Why Taxonomies Need XML

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Semantic Enablement
Ontology may be the latest double-point word in buzzword Scrabble, but as the semantic web becomes a reality, taxonomy builders will need to pay attention. As we sort through candidate terms and marshal keywords into a taxonomy, it is easy to lose sight of the fact that what we are actually building is not just a list of preferred terms but a Knowledge Organization System (KOS). We are attempting to create a way to efficiently communicate information and knowledge across an organization and beyond.

Jan Van Eman, CEO of Access Innovations-Data Harmony, is quick to point out that we should not lose sight of that goal. "The markup itself does not necessarily provide any inherent value beyond the ease with which it can be read by machines or humans. XML does, however, provide attributes and entities which can make it easier to add intelligence about an element." As Eman correctly points out, that intelligence involves more than explicitly capturing the parent-child relationships in a standard taxonomy. "Within ontology, one can also say a great deal more about the knowledge representation system and the objects being represented," says Eman.

An ontology is essentially a model of a subject that includes not only things but the relationships among those things and the nature of those relationships. A sophisticated taxonomy might know that two things are related but not necessarily how; an ontology will capture that intelligence. As a result, knowledge and information that the content authors didn't think of and isn't explicitly present in the model can be inferred. When content is created according to such a model it becomes semantically enabled. As a result it can begin to automatically adapt to its audience.

This turns the relationship between information and audience on its head. "The paradigm has always been to put the onus and responsibility for finding the content on the user, until now," says Ken Berger, director of account management for SiberLogic. "Because we built the model, we can take into account whatever is in the head of the user when they sit down. Are they thinking about a component, as opposed to a function, as opposed to a user, as opposed to a whatever? They can come in and based on what they are thinking about I can navigate according to that perspective and get to my content at will." SiberLogic estimates that this reduces content development effort by as much as 50%. "That's because the content doesn't change," Berger says, "just the method of navigation, and the model can drive that change automatically."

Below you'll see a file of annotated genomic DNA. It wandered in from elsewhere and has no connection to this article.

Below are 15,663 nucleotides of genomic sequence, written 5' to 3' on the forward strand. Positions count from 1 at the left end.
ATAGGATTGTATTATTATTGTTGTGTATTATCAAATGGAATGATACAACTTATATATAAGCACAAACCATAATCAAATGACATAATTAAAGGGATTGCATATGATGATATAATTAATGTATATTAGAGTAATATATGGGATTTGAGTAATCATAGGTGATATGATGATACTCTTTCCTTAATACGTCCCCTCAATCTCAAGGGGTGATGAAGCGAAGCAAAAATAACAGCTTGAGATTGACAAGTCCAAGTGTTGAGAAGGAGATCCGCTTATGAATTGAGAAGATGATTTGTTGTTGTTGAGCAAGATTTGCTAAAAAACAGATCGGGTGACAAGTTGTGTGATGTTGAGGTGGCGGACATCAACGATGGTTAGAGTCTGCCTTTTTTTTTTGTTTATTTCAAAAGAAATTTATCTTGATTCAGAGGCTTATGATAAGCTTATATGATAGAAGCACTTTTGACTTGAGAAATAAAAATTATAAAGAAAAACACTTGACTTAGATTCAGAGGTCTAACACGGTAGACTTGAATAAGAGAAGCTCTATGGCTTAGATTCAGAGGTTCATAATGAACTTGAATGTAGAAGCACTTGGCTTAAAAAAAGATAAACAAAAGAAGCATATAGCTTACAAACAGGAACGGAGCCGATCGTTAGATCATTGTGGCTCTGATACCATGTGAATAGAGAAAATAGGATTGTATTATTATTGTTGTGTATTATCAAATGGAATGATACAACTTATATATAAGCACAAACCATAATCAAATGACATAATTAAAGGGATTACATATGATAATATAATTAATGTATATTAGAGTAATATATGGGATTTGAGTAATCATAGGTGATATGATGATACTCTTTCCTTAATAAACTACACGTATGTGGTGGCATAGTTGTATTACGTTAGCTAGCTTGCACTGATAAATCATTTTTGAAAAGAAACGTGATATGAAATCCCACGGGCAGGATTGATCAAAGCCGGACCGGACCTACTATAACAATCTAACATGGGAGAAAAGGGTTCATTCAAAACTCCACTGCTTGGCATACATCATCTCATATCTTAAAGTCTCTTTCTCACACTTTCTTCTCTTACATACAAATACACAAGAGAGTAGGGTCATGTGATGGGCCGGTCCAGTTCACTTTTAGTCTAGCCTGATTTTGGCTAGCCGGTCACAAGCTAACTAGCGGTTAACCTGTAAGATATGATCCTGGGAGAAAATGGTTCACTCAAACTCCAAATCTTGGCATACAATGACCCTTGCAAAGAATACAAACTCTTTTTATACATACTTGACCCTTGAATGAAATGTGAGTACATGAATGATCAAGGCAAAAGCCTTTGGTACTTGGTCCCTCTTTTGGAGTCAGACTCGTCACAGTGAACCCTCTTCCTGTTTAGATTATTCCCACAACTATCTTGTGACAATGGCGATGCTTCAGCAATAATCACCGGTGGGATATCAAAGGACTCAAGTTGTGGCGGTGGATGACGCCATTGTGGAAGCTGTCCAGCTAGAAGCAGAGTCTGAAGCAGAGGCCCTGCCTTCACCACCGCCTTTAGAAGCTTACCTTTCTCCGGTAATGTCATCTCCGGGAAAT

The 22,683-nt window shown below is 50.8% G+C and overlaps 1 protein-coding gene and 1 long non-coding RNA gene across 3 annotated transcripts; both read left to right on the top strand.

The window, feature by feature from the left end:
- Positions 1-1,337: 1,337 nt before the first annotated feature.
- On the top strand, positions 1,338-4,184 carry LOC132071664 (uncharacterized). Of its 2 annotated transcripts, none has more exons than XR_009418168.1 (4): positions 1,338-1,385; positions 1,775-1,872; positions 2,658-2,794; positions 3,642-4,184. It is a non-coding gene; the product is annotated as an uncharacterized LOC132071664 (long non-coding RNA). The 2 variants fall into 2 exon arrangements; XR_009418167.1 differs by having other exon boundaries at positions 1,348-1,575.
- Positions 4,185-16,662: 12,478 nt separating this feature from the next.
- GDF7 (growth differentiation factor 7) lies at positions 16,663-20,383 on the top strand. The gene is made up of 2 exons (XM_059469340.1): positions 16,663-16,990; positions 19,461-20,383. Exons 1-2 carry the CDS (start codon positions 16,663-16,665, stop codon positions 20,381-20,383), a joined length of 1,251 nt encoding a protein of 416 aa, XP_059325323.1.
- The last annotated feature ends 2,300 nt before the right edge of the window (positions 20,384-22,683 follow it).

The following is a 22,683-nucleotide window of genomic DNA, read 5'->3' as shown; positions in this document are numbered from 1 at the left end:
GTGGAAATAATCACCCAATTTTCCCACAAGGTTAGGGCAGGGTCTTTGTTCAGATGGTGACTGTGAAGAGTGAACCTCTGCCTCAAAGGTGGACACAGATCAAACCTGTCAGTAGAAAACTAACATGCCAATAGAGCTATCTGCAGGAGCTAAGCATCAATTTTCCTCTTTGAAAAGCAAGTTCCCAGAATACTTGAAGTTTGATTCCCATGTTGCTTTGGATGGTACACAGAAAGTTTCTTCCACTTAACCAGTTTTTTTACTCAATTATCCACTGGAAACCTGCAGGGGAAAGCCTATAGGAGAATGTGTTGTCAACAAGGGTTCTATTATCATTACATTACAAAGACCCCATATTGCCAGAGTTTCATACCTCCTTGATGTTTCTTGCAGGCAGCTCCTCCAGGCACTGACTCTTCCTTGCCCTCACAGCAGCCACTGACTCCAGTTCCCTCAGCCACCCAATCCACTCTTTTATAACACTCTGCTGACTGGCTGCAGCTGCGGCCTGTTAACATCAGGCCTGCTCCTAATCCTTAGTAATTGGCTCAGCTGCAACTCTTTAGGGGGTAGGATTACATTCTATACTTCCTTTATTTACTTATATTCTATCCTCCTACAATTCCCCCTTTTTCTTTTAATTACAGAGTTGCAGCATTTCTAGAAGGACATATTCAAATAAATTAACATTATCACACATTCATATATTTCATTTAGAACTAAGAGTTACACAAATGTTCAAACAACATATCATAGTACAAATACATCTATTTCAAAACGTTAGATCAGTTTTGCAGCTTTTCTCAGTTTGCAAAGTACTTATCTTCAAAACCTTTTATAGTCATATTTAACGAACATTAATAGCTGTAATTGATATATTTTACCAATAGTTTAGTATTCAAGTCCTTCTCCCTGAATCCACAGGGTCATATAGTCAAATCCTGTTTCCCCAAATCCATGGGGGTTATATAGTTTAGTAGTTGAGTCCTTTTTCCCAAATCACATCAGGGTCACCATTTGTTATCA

But here pure XML begins to break down. Because it is intended to represent structure and not meaning, XML has no inherent semantics. Berger explains, "XML has helped us a great deal in coming from an unstructured to a structured world and we now understand the difference between a paragraph, title, and chapter, but what is between the tags is just text."

This sort of informal knowledge is the Achilles' heel of knowledge organization systems.

To address this gap, knowledge modelers are turning to the Resource Description Framework (RDF). RDF is essentially a metadata framework that captures semantic relationships in a standard, machine-understandable way of using XML syntax as its interchange mechanism. Their natures as a generic framework make it very flexible, but also leaves it open to the same vulnerabilities as XML when it comes to competing implementations. Without a common implementation we are again left with writing adapters and transformations, only this time around they will be much more complex.

Fortunately, a standard has emerged in the form of the Simple Knowledge Organization System (SKOS). SKOS is an application of RDF that is primarily intended for declaring and publishing networks of topics in a machine-understandable form. As such it is a first step toward formal ontologies for the semantic web. The next step is the Web Ontology Language (OWL) which extends the semantic capabilities of RDF. Both of these technologies may rightfully be considered as emergent and many practitioners are taking a cautious wait-and-see attitude. The semantic web is coming, however, and structuring taxonomies with a well-defined and understood mechanism like XML will position them as building blocks for any ontologies that are to emerge.

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Taxonomy Strategies 

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